HOMESTEAD, Fla. -- The only thing smooth about Tony Stewart is the way he wins championships.
There are so many rough edges and contradictory emotions it's often difficult to find a balance between his success and the baggage that comes with it.
A NASCAR Winston Cup Series championship is a probable conclusion Sunday for Stewart, and it will end a season of curious rants, criminal allegations, paranoia and apologies.
For months he's talked of crawling under a rock in the off-season and hiding from the public. He loves to drive but hates most of the responsibilities that come with the job. He is a compassionate person who helps unsuspecting friends and causes, and yet he is extremely suspicious of everyone outside his inner circle.
His distrust for the media is fanatical; his displeasure for the notoriety that comes with the job is obsessive; his position as one of the sport's greatest stars is unsettling.
When asked last week whether he is looking more forward to ending a 36-week racing season as the possible champion or getting away from the media and the public's eye, Stewart merely said, ``Pass.''
He couldn't have said more if he took another 30 minutes to answer that question.
All Stewart has to do is finish no worse than 22nd in Sunday's Ford 400 at Homestead-Miami Speedway or have Mark Martin finish out of the top 14 and the championship is his.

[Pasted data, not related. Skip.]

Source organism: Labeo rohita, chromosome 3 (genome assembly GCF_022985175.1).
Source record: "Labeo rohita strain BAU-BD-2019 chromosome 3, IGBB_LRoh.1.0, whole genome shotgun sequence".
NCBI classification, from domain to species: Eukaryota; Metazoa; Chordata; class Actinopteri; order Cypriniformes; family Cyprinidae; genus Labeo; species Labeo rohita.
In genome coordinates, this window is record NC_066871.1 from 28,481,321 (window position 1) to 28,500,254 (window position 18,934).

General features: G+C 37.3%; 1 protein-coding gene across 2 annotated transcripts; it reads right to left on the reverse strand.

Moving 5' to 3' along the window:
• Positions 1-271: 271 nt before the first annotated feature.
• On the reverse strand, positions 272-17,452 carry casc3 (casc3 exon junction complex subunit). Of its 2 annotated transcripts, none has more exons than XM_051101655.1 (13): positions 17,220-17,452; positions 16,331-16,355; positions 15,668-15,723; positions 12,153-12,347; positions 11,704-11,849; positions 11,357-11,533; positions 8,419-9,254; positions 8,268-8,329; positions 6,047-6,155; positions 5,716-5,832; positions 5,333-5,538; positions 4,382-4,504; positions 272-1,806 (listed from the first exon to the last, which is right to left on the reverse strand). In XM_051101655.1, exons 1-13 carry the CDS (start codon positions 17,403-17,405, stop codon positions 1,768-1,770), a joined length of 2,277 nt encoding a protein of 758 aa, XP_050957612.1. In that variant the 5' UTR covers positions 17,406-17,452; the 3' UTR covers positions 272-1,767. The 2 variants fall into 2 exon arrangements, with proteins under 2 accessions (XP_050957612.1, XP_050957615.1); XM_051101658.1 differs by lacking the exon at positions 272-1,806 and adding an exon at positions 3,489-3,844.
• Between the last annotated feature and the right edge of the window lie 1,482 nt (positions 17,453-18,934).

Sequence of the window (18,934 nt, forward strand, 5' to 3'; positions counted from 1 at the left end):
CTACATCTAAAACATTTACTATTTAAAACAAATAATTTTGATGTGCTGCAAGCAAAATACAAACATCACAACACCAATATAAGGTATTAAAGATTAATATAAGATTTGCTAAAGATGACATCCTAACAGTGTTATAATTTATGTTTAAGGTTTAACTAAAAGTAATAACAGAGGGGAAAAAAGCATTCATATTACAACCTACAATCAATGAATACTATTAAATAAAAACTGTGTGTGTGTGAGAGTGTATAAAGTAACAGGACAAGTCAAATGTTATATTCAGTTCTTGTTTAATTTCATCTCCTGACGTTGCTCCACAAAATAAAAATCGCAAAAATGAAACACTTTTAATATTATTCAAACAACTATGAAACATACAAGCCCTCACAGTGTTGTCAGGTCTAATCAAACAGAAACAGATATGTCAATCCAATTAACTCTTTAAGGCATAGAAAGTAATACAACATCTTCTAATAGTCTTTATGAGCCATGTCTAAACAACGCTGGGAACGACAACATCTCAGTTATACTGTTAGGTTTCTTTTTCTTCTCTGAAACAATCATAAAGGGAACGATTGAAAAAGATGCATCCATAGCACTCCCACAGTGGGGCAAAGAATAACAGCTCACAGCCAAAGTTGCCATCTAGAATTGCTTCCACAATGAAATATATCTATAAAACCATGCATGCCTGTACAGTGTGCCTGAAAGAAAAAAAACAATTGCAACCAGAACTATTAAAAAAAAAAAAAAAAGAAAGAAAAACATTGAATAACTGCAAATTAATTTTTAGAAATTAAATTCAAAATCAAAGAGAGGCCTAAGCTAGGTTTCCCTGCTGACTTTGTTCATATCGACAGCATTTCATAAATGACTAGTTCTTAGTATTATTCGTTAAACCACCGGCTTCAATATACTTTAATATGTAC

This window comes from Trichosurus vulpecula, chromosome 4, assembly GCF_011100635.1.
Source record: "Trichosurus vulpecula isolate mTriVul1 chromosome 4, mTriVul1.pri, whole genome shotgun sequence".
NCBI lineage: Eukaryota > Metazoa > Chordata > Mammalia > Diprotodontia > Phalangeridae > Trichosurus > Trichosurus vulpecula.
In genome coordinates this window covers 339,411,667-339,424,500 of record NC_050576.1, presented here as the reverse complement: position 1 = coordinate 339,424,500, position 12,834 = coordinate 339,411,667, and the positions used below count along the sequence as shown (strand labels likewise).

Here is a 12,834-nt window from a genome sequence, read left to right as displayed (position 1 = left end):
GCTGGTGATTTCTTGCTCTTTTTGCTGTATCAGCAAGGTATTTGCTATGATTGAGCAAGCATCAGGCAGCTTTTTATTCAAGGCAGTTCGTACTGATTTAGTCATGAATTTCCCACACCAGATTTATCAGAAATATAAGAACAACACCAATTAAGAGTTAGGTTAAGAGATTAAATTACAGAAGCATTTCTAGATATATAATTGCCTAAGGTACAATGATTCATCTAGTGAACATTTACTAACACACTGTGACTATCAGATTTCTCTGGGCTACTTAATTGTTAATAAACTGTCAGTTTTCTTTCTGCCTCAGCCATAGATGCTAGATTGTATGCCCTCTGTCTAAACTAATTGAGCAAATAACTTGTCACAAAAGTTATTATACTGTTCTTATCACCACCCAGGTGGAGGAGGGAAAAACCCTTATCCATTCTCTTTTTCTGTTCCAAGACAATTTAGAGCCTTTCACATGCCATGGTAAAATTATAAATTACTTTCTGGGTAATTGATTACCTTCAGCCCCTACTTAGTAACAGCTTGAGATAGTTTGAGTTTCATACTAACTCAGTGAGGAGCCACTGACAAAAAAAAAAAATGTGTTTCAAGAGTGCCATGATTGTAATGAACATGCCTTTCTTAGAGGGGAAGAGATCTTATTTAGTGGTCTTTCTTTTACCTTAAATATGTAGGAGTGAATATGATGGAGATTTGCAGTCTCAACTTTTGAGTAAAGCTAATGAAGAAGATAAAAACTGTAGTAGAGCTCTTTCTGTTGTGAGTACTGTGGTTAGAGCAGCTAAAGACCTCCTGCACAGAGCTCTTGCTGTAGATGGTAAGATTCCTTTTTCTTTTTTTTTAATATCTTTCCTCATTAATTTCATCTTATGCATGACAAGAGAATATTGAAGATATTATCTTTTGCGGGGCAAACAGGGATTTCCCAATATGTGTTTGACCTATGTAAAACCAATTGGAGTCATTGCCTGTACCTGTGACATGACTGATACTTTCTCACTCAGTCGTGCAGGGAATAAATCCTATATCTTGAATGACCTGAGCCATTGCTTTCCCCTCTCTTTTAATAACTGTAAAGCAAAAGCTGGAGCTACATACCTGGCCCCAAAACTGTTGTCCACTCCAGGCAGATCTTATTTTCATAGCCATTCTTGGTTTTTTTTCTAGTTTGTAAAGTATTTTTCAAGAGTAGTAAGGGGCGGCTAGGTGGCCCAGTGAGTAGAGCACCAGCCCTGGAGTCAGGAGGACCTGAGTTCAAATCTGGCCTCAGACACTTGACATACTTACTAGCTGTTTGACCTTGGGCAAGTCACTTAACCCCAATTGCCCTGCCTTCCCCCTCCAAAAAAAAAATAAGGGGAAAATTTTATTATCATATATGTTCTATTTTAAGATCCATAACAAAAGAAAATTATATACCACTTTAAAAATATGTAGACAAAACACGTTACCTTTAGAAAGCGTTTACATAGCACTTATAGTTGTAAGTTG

Then the real fun starts.
As the champion, Stewart will be expected to spend a week in New York in December doing interviews and being the center of the entire sport's attention.
Until a new champion is crowned a year from now, NASCAR and the series sponsor, the R.J. Reynolds Tobacco Co., will ask Stewart to take a leading role as the link between the sport and its fans.
The things that will be expected of Stewart are the very things he loathes.
``To be honest maybe I'm wrong in this the last time I checked, we were racing for a points championship,'' Stewart said as he prepared for the season finale. ``I don't think I'm running for political office. I'm sure there are obligations that require our time. I've not been told of any quote-unquote responsibilities. If everybody is going to make it a lot more complicated, I'm going to be pretty disappointed, to be perfectly honest.''
Stewart's emotions some of it real, most of it perceived have made him a target for the same kind of claims routinely made against former NBA star Charles Barkley. You can buy a T-shirt this weekend that says, ``Don't Hit Me Tony.''
Thirty years ago, Stewart's unpolished nature would have been a perfect fit. Corporate America and public relations firms changed all that, turning drivers into spokesmen, and some argue on Stewart's behalf that changes haven't always been for the best.
Right now Stewart is focused on winning the championship, and by doing so, he would become one of the most accomplished drivers in racing history. He's already won national titles in USAC midgets, quarter midgets and Silver Crown, as well as the Indy Racing League.
As Stewart accepts the rewards for another championship, maybe he also can learn to accept the public's appreciation for what he's accomplished. He's earned that much.
In return, hopefully he can appreciate the respect he's been entrusted with. The public's earned that much.
Reach Don Coble at firstname.lastname@example.org.
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